A report has outlined fears about the possible interference by nation-state hackers in the run-up to the Brexit vote. The concerns relate to register to vote outage, which took the voter registration website offline just hours before the deadline to register for the EU referendum closed.
The Commons Public Administration and Constitutional Affairs Committee (PACAC) said that MPs were concerned that the outage was no mere IT glitch and instead the work of foreign malicious actors, naming the cyber methods of Russia and China as a case in point.
The report comes at a time of great political tensions, in particular between the US and Russia. Developments in Syria have many thinking that we are on the cusp of war, while allegations of election interference has plagued new US President Trump and his government.
Russian hacking up to this point has been focused on its cold war rival, with attacks against The New York Times, the World Anti-Doping Agency, Hilary Clinton and the Democratic National Convention just a few of the organisations supposedly hacked by actors originating from Russia. Then of course, there are the allegations of Russian interference in the US Presidential Election, with Trump saying in a statement before the election:
“While Russia, China, other countries, outside groups and people are consistently trying to break through the cyber infrastructure of our governmental institutions, businesses and organizations including the Democrat National Committee, there was absolutely no effect on the outcome of the election including the fact that there was no tampering whatsoever with voting machines. There were attempts to hack the Republican National Committee, but the RNC had strong hacking defenses and the hackers were unsuccessful.”
It is worth noting at this point that hackers are adept at covering their tracks, with intelligence analyst Stephen Gates recently telling CBR that often when an attack appears to come from Russia, those hacks are often not being performed by Russians.
“Instead, hackers understand how to compromise computers in homes, schools, and businesses all over the world. Once they compromised a computer and are running it remotely, they use that computer instead of their own computer to launch an attack,” Gates said.
That being said, cybercrime is booming in Russia and many in the cyber security industry are confident of asserting that some high-profile attacks have been backed by Russian intelligence agencies. US Intelligence agencies said with ‘high confidence’ that Guccifer 2.0, the name of an individual or group who hacked the Democratic National Committee, was backed by the Russian government – despite statements from the Kremlin denying any involvement.
Security firms such as CrowdStrike, SecureWorks, and FireEye are among those who believe some of the attacks to be perpetrated by a group called APT28. It is speculated that this group, also reported under the names of Fancy Bear, Cosy Bear, Sofacy, and Pawn Storm, is Russian due to cyber activity and information operations that have been observed over a number of years.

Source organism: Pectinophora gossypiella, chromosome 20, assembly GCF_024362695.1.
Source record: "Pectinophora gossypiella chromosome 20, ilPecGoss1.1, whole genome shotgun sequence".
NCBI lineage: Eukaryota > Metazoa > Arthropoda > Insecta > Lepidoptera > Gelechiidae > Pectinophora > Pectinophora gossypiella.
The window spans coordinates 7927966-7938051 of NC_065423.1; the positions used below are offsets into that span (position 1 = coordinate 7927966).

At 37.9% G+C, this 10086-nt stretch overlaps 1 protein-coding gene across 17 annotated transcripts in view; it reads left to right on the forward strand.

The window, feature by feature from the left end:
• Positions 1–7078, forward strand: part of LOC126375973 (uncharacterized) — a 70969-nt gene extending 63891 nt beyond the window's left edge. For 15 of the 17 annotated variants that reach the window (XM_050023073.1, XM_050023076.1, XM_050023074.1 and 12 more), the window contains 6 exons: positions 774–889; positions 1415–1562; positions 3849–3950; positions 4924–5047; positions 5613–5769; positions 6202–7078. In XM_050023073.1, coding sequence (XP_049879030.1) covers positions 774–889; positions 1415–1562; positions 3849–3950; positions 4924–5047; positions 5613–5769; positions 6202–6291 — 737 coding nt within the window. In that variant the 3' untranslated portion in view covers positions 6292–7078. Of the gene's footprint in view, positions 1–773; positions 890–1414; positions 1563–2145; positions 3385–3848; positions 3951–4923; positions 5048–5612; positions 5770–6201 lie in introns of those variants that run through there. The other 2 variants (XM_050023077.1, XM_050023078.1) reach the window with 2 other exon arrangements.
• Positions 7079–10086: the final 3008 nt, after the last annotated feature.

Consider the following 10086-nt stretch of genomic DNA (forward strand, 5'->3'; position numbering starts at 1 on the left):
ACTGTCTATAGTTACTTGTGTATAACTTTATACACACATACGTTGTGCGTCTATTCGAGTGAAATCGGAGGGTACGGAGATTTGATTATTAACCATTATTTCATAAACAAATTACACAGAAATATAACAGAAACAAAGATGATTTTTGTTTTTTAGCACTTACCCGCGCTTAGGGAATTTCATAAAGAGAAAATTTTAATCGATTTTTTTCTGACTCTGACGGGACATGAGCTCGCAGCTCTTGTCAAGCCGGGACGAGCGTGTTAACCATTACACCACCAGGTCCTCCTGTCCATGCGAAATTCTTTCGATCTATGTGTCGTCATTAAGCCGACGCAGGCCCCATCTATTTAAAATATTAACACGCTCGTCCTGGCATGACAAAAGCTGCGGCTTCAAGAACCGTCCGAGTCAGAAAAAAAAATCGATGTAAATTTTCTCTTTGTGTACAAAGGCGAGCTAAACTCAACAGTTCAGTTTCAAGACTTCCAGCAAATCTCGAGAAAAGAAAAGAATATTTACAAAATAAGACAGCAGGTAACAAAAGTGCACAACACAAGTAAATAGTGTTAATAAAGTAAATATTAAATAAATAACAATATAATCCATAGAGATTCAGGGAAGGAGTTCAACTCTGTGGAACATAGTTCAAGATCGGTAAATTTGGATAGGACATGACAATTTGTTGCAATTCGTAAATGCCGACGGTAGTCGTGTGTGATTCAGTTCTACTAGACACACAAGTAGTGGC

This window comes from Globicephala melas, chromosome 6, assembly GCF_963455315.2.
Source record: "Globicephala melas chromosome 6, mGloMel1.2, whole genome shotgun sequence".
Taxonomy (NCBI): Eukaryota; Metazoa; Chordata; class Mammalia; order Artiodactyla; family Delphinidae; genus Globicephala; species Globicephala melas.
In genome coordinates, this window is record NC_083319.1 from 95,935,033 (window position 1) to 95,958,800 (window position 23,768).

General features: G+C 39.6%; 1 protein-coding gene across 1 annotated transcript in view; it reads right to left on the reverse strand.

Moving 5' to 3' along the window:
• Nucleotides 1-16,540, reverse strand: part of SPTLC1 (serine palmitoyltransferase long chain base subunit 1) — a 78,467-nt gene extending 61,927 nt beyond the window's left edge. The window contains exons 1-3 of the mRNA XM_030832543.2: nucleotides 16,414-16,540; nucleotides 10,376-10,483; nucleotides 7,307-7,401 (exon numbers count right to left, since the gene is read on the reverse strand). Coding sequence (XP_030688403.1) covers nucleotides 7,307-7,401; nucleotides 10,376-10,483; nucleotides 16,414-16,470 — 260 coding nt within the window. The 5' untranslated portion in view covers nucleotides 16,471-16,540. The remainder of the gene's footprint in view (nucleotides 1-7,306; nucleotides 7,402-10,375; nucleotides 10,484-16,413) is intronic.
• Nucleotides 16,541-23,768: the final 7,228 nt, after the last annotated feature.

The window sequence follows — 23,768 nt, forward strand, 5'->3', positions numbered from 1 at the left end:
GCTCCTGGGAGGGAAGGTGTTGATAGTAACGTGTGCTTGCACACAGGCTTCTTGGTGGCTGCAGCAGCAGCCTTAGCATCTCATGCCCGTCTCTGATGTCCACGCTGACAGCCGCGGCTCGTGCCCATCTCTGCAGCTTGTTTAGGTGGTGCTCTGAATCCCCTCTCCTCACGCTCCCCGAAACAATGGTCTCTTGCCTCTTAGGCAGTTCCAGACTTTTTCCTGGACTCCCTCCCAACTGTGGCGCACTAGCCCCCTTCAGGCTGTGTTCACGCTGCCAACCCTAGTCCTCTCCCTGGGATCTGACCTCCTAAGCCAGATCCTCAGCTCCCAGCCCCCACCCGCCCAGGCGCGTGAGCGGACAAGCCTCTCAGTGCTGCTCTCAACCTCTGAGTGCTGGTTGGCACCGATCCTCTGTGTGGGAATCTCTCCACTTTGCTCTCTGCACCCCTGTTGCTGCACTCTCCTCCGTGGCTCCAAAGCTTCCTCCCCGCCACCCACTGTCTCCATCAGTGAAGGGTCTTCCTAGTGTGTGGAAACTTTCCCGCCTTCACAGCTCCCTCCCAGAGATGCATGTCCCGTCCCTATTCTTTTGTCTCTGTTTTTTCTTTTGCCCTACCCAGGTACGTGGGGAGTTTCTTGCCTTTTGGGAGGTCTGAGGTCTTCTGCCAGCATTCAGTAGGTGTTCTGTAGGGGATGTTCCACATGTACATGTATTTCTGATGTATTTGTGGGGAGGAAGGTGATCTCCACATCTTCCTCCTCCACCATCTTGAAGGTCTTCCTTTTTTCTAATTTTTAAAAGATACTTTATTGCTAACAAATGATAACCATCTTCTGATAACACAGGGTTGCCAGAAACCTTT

“They compile malware samples with Russian language settings during working hours consistent with the time zone of Russia’s major cities. While we don’t have pictures of a building, personas to reveal, or a government agency to name, what we do have is evidence of longstanding, focused operations that indicate a government sponsor – specifically, a government based in Moscow,” said Jens Monrad, Principle Systems Engineer at FireEye.
With the UK such a strong ally of the US and a sizeable world power, it seems logical that the Russian government would have an interest in something as historic as Brexit. The UK government has been vocal in articulating the Russian cyber threat, with Defence Secretary Sir Michael Fallow recently warning of Russian hacking and its threat to British Democracy. Fallon warned of Russia ‘weaponising information’ in a bid to destabilise Western democracy and critical infrastructure, saying:
“There is the use of cyber weaponry to disrupt critical infrastructure and disable democratic machinery.”
Fallon may have also forewarned the possible foreign interference in key UK events like Brexit, pointing to European neighbour Germany and saying that the Head of the German BfV intelligence agency had warned that the Kremlin is “seeking to influence public opinion and decision-making processes” ahead of this year’s German elections.”
Fallon’s Russian fears were echoed by GCHQ in March, with Ciaran Martin, chief executive of GCHQ’s National Cyber Security Centre (NCSC) sending a letter to politicians offering advice on preventing breaches.
“This is not just about the network security of political parties’ own systems. Attacks against our democratic processes go beyond this and can include attacks on parliament, constituency offices, think tanks and pressure groups and individuals’ email accounts,” said the computer security chief.